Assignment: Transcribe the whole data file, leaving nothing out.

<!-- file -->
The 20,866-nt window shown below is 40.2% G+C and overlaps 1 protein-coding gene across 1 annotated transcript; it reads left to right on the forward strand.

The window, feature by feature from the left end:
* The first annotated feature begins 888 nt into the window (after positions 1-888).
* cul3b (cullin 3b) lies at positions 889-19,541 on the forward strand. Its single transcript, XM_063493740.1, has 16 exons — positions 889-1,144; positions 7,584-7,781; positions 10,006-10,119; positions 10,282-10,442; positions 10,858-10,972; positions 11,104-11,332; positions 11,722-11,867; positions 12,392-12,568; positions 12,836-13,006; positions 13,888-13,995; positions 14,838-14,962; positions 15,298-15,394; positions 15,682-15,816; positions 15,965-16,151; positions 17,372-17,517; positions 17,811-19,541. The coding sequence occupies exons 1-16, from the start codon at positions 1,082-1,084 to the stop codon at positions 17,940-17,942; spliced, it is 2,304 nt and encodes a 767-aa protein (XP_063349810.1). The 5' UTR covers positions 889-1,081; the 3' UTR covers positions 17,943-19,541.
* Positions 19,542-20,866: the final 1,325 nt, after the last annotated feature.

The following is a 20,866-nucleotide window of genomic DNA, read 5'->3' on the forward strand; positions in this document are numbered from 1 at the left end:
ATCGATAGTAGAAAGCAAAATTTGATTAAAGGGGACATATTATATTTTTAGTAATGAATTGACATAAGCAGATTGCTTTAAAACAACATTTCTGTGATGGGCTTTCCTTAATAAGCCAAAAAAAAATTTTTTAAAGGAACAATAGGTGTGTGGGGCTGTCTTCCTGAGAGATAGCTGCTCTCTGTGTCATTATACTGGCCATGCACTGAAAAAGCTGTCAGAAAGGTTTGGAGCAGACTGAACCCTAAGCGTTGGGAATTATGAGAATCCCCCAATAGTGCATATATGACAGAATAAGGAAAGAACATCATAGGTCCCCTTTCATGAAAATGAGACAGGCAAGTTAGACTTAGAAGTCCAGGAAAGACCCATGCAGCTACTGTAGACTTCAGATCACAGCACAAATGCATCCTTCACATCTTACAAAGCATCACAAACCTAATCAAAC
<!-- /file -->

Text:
The 20,866-nt window shown below is 40.2% G+C and overlaps 1 protein-coding gene across 1 annotated transcript; it reads left to right on the forward strand.

The window, feature by feature from the left end:
* The first annotated feature begins 888 nt into the window (after positions 1-888).
* cul3b (cullin 3b) lies at positions 889-19,541 on the forward strand. Its single transcript, XM_063493740.1, has 16 exons — positions 889-1,144; positions 7,584-7,781; positions 10,006-10,119; positions 10,282-10,442; positions 10,858-10,972; positions 11,104-11,332; positions 11,722-11,867; positions 12,392-12,568; positions 12,836-13,006; positions 13,888-13,995; positions 14,838-14,962; positions 15,298-15,394; positions 15,682-15,816; positions 15,965-16,151; positions 17,372-17,517; positions 17,811-19,541. The coding sequence occupies exons 1-16, from the start codon at positions 1,082-1,084 to the stop codon at positions 17,940-17,942; spliced, it is 2,304 nt and encodes a 767-aa protein (XP_063349810.1). The 5' UTR covers positions 889-1,081; the 3' UTR covers positions 17,943-19,541.
* Positions 19,542-20,866: the final 1,325 nt, after the last annotated feature.

The following is a 20,866-nucleotide window of genomic DNA, read 5'->3' on the forward strand; positions in this document are numbered from 1 at the left end:
ATCGATAGTAGAAAGCAAAATTTGATTAAAGGGGACATATTATATTTTTAGTAATGAATTGACATAAGCAGATTGCTTTAAAACAACATTTCTGTGATGGGCTTTCCTTAATAAGCCAAAAAAAAATTTTTTAAAGGAACAATAGGTGTGTGGGGCTGTCTTCCTGAGAGATAGCTGCTCTCTGTGTCATTATACTGGCCATGCACTGAAAAAGCTGTCAGAAAGGTTTGGAGCAGACTGAACCCTAAGCGTTGGGAATTATGAGAATCCCCCAATAGTGCATATATGACAGAATAAGGAAAGAACATCATAGGTCCCCTTTCATGAAAATGAGACAGGCAAGTTAGACTTAGAAGTCCAGGAAAGACCCATGCAGCTACTGTAGACTTCAGATCACAGCACAAATGCATCCTTCACATCTTACAAAGCATCACAAACCTAATCAAAC